Lunchtime Love

Yep … it’s love when you just finish your sandwich and the receptionist brings you a nice box with the rest of your World War 2 Blitzkrieg Commander Japanese. I had already received armour and infantry from GHQ and Heroics and Ros. I was waiting on some more armour from CinC. It arrived today. I now have enough to do my Japanese World War 2 army in 1/300¦1/285 scale – a perfect opponent for the Soviets in the early stages of the war. I will detail all of it up later but below are the shots of lunchtime love.

I should add that as far as cost and detail goes, you get what you pay for. With the vehicles, GHQ is is most expensive, CinC the second most expensive and Heroics & Ros the cheapest. The detail follows the same order. With the actual infantry figures, to be honest, I prefer the Heroics & Ros figures over the others. Adler also make World War 2 infantry in 6mm but alas, no Japanese.

Looking at the size of these vehicles I think I will need to base then on half size bases to the ones I am using for the Soviets as these tanks are very small – reminding me of how small it was inside my first Nissan many years ago.

More in this later … in the meantime, back to playing with the new toys!

More Blog Searches

There have been some more interesting searches here in Thomo’s Hole … although the number of times folks are searching here and not finding something is getting smaller. Seems my readership is still a mix of general readers, friends, acquaintances, the boss and wargamers.

So, what were the unsuccessful searches over the last two weeks or so? Some interesting ones this time:

  • hms ashanti
  • korean schools
  • Naval engagements Danish-Prussian War
  • Naval engagements First Schleswig War
  • Naval engagements Second Schleswig War
  • Puma IFV

So, some interesting ones there and ones that will have me doing some research this weekend. HMS Ashanti is a fairly easy one … that would be a Tribal class British destroyer and rather a well known one so that will probably be first article off the ranks.

The Puma IFV will also be fairly quick as well.

Korean schools is an odd one I guess. Not sure if this is for Korean schools in Australia or Korean schools in Korea. I am guessing that it may be the first one and if it is, then as far as I know, there are no specific Korean schools in Australia. Most Korean school students in Australia seem to head to Australian schools but I’ll check with my Korean friends. Of course, it could also be someone searching for Korean language schools in Australia and if that is the case, then try looking at http://en.askedu.net/Australia/Korean_1.htm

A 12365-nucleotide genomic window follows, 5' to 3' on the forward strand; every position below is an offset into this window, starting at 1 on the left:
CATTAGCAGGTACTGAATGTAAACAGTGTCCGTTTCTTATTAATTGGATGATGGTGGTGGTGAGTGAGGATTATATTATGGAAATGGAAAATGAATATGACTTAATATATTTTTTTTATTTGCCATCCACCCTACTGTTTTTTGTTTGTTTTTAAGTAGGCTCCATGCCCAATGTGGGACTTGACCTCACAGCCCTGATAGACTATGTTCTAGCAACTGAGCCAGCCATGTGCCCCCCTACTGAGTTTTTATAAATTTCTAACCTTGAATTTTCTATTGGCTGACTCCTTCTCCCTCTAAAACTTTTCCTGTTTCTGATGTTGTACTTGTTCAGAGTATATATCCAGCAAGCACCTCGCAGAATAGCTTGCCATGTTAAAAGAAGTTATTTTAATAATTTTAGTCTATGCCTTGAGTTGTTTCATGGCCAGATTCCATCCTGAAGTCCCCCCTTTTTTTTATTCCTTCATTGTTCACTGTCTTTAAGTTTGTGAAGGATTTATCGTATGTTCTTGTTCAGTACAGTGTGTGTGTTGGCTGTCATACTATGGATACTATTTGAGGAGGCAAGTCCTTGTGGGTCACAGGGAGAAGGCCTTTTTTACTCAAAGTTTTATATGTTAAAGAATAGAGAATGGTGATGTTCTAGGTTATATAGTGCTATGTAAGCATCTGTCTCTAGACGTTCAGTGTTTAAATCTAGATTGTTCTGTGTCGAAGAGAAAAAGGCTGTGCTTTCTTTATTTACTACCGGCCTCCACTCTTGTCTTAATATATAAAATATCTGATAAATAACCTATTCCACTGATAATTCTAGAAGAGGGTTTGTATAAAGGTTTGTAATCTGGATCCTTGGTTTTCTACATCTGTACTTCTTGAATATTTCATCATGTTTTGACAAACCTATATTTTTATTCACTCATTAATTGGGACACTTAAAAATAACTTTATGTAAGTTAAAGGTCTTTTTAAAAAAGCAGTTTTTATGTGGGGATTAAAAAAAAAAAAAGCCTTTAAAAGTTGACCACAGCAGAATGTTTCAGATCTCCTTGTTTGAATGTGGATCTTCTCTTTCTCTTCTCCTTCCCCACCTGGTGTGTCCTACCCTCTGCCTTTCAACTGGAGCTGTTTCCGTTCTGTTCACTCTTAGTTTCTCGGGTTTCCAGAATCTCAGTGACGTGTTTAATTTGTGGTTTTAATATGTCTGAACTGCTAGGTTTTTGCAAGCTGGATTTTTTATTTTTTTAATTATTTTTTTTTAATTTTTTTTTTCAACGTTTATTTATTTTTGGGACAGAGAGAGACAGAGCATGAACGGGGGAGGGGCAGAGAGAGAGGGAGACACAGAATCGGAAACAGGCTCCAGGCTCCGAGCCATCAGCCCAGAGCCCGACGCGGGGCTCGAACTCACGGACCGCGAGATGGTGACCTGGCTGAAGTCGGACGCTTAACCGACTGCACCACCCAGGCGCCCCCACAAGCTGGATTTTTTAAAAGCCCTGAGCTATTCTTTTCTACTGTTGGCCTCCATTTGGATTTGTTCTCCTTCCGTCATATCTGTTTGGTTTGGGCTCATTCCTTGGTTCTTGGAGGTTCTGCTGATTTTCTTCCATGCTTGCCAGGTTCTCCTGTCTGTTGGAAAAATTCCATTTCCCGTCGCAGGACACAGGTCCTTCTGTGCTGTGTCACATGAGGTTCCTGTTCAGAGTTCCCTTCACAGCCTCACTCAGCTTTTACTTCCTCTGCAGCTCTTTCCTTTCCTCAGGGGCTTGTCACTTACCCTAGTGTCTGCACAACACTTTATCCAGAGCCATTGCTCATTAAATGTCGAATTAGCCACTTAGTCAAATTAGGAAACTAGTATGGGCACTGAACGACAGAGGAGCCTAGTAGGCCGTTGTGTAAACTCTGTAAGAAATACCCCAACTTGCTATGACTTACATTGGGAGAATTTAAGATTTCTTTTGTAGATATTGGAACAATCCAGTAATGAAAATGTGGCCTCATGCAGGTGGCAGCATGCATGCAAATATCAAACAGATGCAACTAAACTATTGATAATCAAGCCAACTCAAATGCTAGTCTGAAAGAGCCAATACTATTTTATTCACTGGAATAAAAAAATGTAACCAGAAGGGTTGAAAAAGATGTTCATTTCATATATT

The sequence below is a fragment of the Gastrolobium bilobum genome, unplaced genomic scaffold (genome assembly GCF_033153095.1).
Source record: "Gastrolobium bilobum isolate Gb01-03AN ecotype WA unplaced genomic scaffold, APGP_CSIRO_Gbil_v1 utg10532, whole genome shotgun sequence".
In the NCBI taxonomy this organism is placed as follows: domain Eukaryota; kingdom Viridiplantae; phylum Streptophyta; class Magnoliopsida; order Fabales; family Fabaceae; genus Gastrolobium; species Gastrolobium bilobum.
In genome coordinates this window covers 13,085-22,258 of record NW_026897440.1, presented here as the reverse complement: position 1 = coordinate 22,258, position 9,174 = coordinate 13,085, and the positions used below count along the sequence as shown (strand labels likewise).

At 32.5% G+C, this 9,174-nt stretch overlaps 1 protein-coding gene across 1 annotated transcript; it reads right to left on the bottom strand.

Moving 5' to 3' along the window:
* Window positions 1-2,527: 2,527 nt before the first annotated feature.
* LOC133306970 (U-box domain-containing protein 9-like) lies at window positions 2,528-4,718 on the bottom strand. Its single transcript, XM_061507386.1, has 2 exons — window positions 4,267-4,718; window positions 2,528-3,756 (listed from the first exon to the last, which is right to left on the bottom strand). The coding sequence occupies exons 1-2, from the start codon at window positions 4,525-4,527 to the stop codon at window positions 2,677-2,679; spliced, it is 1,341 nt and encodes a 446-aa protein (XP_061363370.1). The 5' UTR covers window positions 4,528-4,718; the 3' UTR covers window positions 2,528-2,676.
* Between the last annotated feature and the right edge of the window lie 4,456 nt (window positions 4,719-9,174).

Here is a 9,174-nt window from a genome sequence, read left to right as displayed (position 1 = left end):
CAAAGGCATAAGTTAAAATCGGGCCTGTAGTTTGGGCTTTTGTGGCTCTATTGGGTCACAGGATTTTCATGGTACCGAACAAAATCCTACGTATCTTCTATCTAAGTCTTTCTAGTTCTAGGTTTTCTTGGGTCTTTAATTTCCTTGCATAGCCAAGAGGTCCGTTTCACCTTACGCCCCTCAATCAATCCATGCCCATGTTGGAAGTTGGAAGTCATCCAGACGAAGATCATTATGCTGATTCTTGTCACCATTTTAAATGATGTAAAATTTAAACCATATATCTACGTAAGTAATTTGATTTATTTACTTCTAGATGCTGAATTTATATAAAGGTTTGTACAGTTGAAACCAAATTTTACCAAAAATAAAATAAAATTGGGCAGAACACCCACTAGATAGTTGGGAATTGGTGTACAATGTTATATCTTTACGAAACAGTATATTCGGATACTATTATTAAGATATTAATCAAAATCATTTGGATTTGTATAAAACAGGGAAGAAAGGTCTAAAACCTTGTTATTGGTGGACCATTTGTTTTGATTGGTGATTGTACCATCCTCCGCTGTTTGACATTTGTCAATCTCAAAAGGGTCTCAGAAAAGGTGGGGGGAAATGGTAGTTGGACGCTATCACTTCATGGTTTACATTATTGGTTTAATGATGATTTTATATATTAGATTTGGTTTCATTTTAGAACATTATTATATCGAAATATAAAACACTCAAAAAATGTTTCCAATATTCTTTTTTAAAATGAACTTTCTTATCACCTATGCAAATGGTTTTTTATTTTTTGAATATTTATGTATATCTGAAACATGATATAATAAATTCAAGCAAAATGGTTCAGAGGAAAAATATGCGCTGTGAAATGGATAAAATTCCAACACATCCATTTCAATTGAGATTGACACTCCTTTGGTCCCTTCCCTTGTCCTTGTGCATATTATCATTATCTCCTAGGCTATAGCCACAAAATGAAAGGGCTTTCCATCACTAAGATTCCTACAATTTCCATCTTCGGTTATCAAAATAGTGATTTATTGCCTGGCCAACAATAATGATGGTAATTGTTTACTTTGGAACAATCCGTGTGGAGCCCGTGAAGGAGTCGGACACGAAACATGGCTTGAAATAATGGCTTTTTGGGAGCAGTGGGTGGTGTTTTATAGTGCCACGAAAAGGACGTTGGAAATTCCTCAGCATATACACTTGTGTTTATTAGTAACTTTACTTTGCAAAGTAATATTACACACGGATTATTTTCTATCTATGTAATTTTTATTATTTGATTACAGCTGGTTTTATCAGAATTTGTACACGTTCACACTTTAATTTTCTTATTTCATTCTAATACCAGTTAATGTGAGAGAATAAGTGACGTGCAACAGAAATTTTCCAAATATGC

Now, the remaining searches. They are really interesting ones and are fascinating questions for me, knowing so little as I do about those particular wars. I mean I know they occurred and have a general idea what happened but I have never really read about them in any detail. I can see I shall have to spend more time on this. A trip into Conway’s for the Schleswig Wars will also be necessary as I am sure that there may have been something – and the second Schleswig War was fought in 1864 so Conway’s volume 1 will cover that time period.

The Danish-Prussian War was in 1849 and I believe it was in 1824 that Henri-Joseph Paixhans developed explosive shells which were used in Naval vessels (and unlike the previous explosive shells which needed to be fired from howitzers, these could be fired over flat trajectories – such as a gun on the side of a wooden warship fired). Of course, explosive shells and wooden warships are a combination where the only winner is going to be the shell. I believe these shells were used in 1849 (remember, La Gloire and Warrior did not come along until 1859 and 1860 and the true steam powered ironclads a few years after that). So, there was naval combat in the 1849 Danish-Prussian War, so I will need to look that up.

OK, looks like there will be some interesting pieces coming up here in the near future as well.